As I sit writing this contribution to the website, I have recently completed a two-week stint as a ward attending on the Medical Service at Rhode Island Hospital, which followed shortly after a two-week rotation at the Miriam Hospital. As always after my time on clinical service, I am energized by the experience. First and foremost, it is always wonderful to be back seeing patients again. I remain humbled by how privileged I am to be able to care for patients during very difficult times in their lives. Few careers offer a person the opportunity to make someone’s day better with every workday. Sometimes we are fortunate enough to cure the patients, to make them completely better. More often, we address chronic diseases that require persistent management, where our interventions do not cure, but alleviate symptoms. I feel gratified when our team is able to overcome some social barriers to our patients’ health or living situation, enabling them to live healthier or more secure. Occasionally, we need to deliver bad news. Even those moments are an opportunity to do something good, by delivering the news as compassionately as we possibly can.
The Miriam and Rhode Island Hospitals are busy places, as are the Providence VA and Women’s and Infants Hospital. Patients come in sick, get diagnosed very quickly and have therapeutic plans prepared for them, often over only a matter of hours. The successful execution of the complex choreography required for efficient use of hospital resources in modern times requires the dedicated work of physicians, nurses, nurses’ aides, pharmacists, administrators, social workers, dietary workers, transport workers, laboratory technicians and a host of other important role-players. I was very impressed by how quickly we were able to get things accomplished, and the good nature with which everyone did their jobs.
Of course, among the most pleasurable of my experiences was getting to know quite a few of our impressive medical house staff. These young physicians make the hospital work for the patients. They are smart, hard-working, conscientious and truly concerned about their patients’ well-being. As a Chairman of a large Department of Medicine, my disparate responsibilities often prevent more than limited and intermittent contact with house staff – at conferences, for example. The opportunity to serve as ward attending gives me a chance to get to our residents on a very different level, to see them regularly make routine and major decisions. In turn, they get a chance to see how I approach patients and difficult medical decisions in real time. They see me struggle like any other conscientious physician. In short, we learn from each other, and establish a bond that is truly special.
Finally, no Chairman’s Introduction would be complete without acknowledging the extraordinary events of this past year and a half. First of all, the emergence of the COVID-19 pandemic in this country continues to pose daunting new challenges to our health care system, as it has throughout the world. I am proud to say that our residents, fellows, faculty and most importantly, our nurses, have been equal to every challenge and we have, to date, managed to continue to deliver the highest quality care to all of our patients, all while learning about a brand-new disease in real time. The presence of the SARS-CoV2 virus in our community continues to require all of us to make some adjustments to our clinical routines for the foreseeable future. We will continue to use these challenges as an opportunity to refine our practices to benefit our patients and the community. This we will accomplish together. Secondly, the racial violence that has rocked our country last year has held up to the light the reality that many of us, our neighbors, friends, patients, and colleagues face daily. This recognition, long overdue for many of us, has prompted a spirit of unity evident in our students, residents, fellows and faculty, who have marched together several times from Rhode Island Hospital to the Rhode Island Statehouse. While these expressions of principle raise awareness, I am optimistic that they will lead to action and commitment – both of which must be sustained. This too we will accomplish together.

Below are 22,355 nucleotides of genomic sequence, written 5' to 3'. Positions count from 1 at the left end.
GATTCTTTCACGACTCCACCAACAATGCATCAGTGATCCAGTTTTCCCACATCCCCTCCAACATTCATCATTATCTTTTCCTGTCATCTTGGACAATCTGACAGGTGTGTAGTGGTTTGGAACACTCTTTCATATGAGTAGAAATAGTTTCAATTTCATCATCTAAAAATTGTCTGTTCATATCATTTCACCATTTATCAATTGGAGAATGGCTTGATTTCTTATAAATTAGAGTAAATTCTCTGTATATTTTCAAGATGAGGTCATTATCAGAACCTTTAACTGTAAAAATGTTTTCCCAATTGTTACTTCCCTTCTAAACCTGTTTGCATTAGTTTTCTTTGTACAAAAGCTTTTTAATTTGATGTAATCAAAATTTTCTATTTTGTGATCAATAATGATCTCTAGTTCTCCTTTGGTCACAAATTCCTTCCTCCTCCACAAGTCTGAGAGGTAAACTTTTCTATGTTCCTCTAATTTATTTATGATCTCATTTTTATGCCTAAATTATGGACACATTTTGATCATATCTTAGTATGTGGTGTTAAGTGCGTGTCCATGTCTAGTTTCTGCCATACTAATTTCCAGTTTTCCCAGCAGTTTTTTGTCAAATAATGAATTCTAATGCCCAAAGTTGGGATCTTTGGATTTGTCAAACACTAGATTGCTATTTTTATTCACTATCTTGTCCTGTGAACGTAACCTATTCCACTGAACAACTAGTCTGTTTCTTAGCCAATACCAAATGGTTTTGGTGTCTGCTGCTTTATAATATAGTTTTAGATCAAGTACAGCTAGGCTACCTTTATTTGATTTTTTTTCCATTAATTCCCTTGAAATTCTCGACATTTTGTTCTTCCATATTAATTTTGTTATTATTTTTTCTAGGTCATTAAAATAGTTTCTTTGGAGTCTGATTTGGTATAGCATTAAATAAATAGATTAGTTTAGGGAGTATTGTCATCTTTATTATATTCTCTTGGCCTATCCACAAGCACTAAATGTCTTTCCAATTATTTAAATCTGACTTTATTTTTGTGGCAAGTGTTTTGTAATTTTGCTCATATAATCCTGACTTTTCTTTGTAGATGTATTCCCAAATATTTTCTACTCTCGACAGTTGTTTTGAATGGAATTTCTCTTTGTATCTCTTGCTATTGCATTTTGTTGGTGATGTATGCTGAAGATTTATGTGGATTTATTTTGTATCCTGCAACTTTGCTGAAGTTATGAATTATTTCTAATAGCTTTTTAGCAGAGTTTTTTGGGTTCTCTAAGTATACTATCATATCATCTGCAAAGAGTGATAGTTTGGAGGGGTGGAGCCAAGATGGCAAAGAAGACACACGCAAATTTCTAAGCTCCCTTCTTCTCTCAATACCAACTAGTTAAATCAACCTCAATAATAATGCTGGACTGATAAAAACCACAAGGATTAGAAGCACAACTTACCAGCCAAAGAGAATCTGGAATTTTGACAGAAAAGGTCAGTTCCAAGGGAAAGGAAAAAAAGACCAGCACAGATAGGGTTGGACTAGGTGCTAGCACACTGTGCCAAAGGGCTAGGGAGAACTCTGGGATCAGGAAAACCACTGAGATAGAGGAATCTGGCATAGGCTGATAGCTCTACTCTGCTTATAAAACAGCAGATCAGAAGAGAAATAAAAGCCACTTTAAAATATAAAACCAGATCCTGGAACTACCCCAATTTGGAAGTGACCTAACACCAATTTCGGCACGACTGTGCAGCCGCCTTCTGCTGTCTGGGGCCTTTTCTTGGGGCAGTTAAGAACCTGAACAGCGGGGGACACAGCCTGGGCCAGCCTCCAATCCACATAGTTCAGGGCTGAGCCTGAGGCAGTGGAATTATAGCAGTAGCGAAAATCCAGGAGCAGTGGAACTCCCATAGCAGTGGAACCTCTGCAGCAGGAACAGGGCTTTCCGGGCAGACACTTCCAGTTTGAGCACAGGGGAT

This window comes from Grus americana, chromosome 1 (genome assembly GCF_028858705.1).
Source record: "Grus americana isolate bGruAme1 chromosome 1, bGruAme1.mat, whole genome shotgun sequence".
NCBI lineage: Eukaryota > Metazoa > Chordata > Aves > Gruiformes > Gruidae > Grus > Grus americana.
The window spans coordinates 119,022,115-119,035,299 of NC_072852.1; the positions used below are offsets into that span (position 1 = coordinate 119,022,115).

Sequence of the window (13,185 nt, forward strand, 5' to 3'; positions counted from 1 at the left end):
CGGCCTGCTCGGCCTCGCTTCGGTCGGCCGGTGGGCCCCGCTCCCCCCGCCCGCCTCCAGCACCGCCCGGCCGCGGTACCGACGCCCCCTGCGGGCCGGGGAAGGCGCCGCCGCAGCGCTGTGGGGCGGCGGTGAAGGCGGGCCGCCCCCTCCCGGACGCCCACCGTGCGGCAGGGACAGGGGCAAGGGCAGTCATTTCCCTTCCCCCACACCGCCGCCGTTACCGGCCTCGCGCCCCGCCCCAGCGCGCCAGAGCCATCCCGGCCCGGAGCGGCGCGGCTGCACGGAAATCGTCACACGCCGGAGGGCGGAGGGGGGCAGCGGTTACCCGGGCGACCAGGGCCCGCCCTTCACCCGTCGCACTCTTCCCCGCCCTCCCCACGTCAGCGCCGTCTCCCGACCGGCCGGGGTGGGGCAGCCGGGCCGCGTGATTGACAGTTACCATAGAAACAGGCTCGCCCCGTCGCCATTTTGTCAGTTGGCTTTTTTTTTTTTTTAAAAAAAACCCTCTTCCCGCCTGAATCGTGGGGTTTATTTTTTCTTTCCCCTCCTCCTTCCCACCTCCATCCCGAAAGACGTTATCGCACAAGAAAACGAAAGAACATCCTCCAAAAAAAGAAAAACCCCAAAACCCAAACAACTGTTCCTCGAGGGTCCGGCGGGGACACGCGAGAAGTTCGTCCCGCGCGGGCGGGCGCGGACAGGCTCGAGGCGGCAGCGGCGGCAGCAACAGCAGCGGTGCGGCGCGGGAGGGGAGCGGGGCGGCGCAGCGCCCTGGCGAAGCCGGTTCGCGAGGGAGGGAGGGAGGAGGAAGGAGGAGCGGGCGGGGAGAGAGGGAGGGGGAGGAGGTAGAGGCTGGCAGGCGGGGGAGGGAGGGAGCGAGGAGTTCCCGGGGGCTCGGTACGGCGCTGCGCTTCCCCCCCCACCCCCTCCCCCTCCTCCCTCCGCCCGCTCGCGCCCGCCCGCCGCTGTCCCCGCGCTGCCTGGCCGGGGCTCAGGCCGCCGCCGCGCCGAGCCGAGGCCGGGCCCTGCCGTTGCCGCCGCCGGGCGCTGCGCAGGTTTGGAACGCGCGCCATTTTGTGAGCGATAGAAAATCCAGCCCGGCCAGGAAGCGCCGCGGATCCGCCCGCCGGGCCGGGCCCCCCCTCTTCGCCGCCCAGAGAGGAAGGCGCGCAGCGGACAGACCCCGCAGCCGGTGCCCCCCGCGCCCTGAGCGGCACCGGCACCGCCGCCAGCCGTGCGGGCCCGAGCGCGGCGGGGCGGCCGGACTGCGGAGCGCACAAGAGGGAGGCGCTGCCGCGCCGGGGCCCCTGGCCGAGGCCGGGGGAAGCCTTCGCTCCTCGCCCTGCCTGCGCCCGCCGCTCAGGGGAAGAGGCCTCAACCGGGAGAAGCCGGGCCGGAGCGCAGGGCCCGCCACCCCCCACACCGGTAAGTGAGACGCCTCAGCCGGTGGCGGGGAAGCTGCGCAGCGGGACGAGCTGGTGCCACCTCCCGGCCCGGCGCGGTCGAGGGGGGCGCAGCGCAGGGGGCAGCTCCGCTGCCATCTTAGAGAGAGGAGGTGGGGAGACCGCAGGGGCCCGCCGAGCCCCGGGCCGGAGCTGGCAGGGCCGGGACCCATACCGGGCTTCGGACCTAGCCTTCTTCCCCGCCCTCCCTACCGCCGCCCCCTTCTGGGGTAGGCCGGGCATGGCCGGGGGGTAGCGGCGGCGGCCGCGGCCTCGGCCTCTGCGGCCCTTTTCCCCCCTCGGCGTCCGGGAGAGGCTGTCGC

Unfortunately, the ongoing pandemic will once again preclude the possibility of on-site visits for residency applicants for this academic year and possibly beyond. While not being able to meet our future residents in person during the application process is a disappointment to us, we will make every effort to ensure that you are able to get a strong sense of the truly rich environment we cherish here at the Brown Department of Medicine. Last year’s process was a challenge for everyone but, from my perspective, our outstanding intern class is testament to the fact that a terrific match is possible even virtually. I welcome you all warmly, virtually and, for the moment, with some degree of ongoing social distancing. Thank you for your interest in Brown Internal Medicine.
Louis B. Rice, MD
Chairman, Department of Medicine